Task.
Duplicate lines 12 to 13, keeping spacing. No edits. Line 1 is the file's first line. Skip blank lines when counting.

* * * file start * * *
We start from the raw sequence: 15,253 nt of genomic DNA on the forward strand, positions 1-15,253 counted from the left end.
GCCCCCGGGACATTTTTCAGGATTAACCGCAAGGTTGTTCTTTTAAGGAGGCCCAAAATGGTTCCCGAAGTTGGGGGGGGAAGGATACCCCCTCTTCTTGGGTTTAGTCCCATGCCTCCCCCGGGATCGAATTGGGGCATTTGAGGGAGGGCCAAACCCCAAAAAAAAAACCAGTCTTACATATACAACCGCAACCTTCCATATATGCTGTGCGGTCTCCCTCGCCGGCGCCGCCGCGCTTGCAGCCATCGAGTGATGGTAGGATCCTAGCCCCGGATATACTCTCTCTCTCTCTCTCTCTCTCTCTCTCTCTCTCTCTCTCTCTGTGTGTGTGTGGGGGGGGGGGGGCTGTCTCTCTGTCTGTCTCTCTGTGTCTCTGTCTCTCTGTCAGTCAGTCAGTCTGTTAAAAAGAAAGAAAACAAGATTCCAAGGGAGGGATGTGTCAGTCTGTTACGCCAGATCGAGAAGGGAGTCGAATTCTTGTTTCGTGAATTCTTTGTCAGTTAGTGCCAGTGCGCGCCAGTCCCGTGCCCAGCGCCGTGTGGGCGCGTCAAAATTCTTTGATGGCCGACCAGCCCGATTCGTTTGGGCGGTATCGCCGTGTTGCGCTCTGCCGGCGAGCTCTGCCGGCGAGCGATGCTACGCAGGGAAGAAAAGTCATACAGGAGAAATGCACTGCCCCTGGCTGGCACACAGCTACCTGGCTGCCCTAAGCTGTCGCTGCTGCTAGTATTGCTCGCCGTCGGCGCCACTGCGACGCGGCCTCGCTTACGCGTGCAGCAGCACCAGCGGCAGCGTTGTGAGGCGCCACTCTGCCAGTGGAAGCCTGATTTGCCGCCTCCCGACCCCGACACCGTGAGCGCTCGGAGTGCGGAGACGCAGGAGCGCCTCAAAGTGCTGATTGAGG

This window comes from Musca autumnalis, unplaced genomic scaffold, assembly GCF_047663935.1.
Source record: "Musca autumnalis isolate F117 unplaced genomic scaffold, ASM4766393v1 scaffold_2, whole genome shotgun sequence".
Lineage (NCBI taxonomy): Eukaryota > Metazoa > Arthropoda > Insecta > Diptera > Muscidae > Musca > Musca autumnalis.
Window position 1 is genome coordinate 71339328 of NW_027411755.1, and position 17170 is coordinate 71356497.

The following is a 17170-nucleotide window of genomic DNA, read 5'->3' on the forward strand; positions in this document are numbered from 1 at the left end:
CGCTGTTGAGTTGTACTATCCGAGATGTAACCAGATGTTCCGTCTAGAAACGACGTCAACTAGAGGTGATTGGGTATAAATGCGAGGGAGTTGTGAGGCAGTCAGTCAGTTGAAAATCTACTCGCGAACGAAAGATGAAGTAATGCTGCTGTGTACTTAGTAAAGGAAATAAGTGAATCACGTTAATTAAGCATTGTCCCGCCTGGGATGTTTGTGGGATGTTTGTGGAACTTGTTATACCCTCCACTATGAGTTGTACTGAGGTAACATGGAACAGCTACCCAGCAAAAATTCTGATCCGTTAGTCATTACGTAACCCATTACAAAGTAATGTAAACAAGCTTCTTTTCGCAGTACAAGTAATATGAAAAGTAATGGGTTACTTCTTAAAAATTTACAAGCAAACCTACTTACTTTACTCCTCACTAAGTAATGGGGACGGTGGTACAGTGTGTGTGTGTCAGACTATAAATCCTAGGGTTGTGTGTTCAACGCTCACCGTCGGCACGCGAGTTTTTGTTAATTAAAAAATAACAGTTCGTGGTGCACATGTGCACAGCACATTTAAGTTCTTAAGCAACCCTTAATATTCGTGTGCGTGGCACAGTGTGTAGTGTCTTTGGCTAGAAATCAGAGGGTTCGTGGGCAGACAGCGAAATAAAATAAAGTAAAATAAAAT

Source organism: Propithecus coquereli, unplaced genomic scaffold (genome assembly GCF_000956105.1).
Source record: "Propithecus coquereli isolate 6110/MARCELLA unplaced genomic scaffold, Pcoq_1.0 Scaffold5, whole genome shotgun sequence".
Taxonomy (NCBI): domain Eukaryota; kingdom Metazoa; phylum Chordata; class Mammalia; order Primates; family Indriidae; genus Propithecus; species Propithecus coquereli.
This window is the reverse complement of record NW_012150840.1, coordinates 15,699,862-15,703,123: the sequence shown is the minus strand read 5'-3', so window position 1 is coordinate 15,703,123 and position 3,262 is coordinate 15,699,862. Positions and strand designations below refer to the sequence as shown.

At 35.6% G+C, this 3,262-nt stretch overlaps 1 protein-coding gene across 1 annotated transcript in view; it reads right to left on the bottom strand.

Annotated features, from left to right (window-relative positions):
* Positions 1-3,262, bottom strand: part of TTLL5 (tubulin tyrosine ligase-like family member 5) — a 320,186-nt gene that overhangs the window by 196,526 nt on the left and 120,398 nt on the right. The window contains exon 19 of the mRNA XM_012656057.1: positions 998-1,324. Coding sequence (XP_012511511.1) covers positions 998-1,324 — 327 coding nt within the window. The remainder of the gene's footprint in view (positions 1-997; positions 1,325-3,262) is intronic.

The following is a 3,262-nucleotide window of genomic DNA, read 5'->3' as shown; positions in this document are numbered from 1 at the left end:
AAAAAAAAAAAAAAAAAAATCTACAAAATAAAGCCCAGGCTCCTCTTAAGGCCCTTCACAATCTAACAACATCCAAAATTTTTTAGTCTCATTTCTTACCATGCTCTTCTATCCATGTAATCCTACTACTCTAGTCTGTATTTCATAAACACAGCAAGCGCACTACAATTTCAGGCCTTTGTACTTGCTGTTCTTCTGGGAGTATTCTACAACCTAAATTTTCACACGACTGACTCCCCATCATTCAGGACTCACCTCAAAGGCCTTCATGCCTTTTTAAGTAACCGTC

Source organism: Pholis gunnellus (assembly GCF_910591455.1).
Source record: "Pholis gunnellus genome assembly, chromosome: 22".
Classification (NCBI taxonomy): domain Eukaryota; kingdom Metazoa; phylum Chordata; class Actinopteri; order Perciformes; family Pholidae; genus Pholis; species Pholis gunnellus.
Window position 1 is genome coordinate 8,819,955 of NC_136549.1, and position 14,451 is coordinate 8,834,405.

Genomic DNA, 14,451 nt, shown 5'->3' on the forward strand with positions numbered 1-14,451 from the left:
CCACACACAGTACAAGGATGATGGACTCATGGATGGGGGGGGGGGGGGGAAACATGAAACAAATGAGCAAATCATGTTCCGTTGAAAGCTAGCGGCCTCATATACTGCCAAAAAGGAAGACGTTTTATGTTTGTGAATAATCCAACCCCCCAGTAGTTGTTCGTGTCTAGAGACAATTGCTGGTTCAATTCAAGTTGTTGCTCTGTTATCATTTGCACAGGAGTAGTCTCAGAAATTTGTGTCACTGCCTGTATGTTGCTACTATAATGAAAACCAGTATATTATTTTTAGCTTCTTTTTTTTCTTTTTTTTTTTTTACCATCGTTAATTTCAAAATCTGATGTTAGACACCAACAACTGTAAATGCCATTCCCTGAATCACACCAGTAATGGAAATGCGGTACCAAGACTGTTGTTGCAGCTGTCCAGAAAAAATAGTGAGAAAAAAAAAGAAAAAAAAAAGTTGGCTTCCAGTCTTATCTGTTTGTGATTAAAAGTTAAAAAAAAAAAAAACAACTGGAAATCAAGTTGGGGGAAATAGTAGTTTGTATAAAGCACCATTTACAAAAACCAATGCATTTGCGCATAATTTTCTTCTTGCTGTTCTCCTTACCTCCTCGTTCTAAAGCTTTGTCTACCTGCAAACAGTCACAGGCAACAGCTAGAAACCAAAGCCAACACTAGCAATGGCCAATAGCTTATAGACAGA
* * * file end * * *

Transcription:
This window is the reverse complement of record NW_012150840.1, coordinates 15,699,862-15,703,123: the sequence shown is the minus strand read 5'-3', so window position 1 is coordinate 15,703,123 and position 3,262 is coordinate 15,699,862. Positions and strand designations below refer to the sequence as shown.

At 35.6% G+C, this 3,262-nt stretch overlaps 1 protein-coding gene across 1 annotated transcript in view; it reads right to left on the bottom strand.